What are the risks of multiple sclerosis relapse during the postpartum period?

Updated: Nov 08, 2018
  • Author: Carmel Armon, MD, MSc, MHS; Chief Editor: Stephen A Berman, MD, PhD, MBA  more...
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Answer

In the first 3 months after delivery, MS relapses appear to increase in frequency and severity, though they return to their prepregnancy level afterward. Because this increase is offset by the decrease in MS activity during pregnancy, pregnancy does not seem to change the overall course of the disease from the perspective of disability.

Patients with relatively severe disease before and during pregnancy appear to be at greatest risk for relapses in the postpartum period. No other single predictor was identified. In these patients, therapies that may reduce the likelihood of relapses should be considered.

In an early study, Millar et al evaluated 45 pregnancy-associated relapses in 170 pregnancies and reported that 39 women experienced relapses in the postpartum period. [43]

Worthington et al observed that relapses were most frequent during the first 6 months after pregnancy and that fewer relapses than expected occurred in postpartum months 6-24. [37] The investigators conducted a 3-year prospective study of the level of disability, severity, and distribution of relapses in 15 women with MS diagnosed before pregnancy, using 22 nulliparous women with the disease as control subjects.

Salemi et al retrospectively determined that the relapse rate increased in the first 3 months after delivery, though the change was not statistically significant. [39]

In a study of 338 women, Korn-Lubetzki et al found that postpartum exacerbations of MS were 3 times more common in patients than in control subjects. [38]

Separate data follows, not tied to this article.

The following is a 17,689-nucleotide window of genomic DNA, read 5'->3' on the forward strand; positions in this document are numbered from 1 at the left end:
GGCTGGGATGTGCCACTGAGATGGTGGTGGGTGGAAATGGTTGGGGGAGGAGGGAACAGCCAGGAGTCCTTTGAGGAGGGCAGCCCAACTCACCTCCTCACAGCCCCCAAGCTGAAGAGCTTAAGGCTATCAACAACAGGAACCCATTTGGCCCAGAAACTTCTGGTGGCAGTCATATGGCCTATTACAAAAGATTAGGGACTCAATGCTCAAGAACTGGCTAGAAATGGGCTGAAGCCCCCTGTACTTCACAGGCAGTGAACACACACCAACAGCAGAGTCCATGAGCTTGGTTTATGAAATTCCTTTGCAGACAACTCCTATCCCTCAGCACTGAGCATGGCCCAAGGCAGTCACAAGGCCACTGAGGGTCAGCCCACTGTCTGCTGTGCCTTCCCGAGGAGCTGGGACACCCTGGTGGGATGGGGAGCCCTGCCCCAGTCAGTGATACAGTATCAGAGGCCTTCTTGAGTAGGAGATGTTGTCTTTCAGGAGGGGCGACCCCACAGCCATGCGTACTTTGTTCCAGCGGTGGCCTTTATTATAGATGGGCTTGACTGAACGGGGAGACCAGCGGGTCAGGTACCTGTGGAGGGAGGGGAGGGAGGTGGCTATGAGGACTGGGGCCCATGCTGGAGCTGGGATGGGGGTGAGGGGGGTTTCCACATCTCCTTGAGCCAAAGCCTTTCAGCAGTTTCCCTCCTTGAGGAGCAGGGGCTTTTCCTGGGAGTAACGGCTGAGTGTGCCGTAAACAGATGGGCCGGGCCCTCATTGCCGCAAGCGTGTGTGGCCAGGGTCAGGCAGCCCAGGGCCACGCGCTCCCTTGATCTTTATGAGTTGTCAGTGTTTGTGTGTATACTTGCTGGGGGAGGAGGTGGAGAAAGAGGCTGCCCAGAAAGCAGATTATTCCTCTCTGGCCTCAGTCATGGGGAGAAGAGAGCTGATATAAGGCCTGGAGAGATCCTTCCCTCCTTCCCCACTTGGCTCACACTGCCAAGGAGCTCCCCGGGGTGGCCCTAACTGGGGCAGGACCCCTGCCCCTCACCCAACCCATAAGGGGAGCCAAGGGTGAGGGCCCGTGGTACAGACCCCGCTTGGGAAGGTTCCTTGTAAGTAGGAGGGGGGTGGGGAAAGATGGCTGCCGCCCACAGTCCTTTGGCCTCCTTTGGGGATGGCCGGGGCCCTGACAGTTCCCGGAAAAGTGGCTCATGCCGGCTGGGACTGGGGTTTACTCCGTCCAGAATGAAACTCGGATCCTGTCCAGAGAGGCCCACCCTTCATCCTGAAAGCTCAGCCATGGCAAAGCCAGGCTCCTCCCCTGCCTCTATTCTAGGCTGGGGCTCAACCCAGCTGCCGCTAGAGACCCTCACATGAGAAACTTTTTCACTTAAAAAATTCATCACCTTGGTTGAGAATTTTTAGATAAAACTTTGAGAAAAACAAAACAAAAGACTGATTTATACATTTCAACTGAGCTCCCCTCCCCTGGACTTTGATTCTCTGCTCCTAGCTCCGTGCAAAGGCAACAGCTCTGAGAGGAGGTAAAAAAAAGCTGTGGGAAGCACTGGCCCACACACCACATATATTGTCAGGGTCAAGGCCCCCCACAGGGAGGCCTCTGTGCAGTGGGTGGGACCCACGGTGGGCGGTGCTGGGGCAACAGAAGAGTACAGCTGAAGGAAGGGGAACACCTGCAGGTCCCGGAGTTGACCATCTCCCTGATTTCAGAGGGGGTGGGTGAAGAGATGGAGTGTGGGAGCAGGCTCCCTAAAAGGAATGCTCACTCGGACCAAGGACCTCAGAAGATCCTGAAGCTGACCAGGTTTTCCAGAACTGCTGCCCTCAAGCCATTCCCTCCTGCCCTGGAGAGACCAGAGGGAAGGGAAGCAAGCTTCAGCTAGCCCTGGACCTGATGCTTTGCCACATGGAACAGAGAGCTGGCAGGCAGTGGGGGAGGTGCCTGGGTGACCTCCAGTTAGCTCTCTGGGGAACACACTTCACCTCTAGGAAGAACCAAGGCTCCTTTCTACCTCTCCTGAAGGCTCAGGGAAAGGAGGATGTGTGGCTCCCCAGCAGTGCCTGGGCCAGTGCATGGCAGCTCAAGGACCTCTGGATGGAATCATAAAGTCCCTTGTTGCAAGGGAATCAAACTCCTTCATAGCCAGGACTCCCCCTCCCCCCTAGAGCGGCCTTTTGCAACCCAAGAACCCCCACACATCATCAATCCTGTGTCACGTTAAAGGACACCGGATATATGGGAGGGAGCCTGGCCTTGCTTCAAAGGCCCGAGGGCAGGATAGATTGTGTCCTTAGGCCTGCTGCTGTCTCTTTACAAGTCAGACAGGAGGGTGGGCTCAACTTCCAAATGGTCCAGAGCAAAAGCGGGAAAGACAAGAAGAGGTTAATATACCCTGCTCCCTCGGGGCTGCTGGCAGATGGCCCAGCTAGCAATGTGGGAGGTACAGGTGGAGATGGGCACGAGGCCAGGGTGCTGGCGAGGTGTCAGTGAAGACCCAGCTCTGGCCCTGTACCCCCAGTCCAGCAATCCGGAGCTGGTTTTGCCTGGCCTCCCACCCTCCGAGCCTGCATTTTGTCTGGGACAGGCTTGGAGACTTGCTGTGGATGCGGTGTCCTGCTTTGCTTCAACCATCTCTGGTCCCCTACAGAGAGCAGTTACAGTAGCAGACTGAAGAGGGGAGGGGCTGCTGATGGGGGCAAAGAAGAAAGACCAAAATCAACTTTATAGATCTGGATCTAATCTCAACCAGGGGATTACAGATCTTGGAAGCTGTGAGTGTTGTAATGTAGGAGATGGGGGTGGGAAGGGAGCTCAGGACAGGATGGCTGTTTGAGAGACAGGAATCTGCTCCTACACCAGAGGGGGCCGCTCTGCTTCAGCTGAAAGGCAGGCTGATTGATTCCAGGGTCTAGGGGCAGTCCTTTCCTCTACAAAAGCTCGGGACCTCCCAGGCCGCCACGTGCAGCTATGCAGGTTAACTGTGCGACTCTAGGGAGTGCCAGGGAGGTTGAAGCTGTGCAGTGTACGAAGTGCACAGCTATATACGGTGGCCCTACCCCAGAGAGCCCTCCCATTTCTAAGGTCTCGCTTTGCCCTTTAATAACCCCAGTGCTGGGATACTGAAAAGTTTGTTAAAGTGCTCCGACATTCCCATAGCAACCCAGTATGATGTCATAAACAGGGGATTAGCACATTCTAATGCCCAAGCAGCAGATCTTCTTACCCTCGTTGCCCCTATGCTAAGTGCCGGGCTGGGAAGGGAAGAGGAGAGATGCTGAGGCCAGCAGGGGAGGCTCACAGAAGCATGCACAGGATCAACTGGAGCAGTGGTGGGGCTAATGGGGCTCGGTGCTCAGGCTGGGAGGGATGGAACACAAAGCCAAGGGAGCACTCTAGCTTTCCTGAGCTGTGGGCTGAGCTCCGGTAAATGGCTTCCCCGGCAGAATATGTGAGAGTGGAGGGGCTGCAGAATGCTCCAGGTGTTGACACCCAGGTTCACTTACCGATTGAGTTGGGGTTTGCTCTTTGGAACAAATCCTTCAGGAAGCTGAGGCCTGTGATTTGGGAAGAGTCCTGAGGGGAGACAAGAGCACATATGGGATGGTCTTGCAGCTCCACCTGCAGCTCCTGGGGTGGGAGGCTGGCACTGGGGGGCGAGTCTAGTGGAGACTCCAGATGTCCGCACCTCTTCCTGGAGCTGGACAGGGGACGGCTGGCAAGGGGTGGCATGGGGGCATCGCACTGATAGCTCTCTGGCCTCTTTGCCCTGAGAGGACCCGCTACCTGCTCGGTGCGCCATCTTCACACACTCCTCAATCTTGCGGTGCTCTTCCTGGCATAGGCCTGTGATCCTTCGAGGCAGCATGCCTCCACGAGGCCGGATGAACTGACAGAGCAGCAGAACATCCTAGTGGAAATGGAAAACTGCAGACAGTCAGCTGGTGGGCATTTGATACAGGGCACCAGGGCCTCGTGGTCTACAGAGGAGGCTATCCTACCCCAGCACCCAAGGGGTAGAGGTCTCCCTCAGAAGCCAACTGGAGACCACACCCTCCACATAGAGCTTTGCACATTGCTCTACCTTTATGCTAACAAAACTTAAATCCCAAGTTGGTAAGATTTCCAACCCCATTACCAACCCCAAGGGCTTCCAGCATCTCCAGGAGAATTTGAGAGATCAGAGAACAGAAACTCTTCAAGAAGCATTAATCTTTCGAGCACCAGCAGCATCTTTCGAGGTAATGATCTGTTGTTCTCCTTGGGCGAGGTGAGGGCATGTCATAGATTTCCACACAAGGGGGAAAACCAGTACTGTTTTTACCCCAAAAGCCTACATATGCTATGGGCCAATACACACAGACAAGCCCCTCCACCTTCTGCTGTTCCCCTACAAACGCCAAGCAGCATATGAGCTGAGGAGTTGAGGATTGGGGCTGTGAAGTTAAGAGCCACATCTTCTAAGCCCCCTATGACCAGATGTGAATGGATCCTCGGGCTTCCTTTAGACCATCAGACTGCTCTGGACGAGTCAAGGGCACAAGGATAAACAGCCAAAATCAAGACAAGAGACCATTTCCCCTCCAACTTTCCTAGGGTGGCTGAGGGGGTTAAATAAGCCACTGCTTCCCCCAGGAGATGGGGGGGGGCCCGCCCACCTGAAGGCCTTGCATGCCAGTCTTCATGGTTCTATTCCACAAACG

In the Pregnancy in Multiple Sclerosis (PRIMS) study, the postpartum relapse rate increased by approximately 70% and then returned to the prepregnancy rate. [40] Neither breastfeeding nor epidural analgesia affected the rate of relapse or progression of disability.

In a study of 227 women enrolled in the PRIMS study for an additional 2 years after delivery, Vukusic et al reported that women with increased disease activity in the year before pregnancy and those who had additional relapses during pregnancy were most likely to have postpartum relapses. [44] The investigators did not find a single predictor (including breastfeeding or epidural anesthesia) that helped in accurately identifying women with MS who would have relapses in the first 3 months after delivery.

In the second postpartum year, the relapse rate was similar to that of the year before pregnancy. [44] In addition, pregnancy, delivery, and the postpartum period did not ultimately increase overall disability from MS.

Roullet et al also found that relapses were most severe during the postpartum period, as reflected by a change of more than 1 point in the Expanded Disability Status Scale (EDSS) score. [41] Worthington et al confirmed this result, finding that relapses were most severe during the first 6 months after pregnancy. [37] No overall significant differences in the severity of relapses were found between patients and control subjects, as measured by using the median EDSS score after the pregnant and postpartum periods.

Epidural anesthesia did not appear to affect the rate of relapse or progression of disability in either the PRIMS trial [40] or its 2-year extension. [44] This finding suggests that despite anecdotal reports suggesting otherwise, epidural analgesia is safe and does not carry a significant risk when it is used for deliveries in patients with MS.


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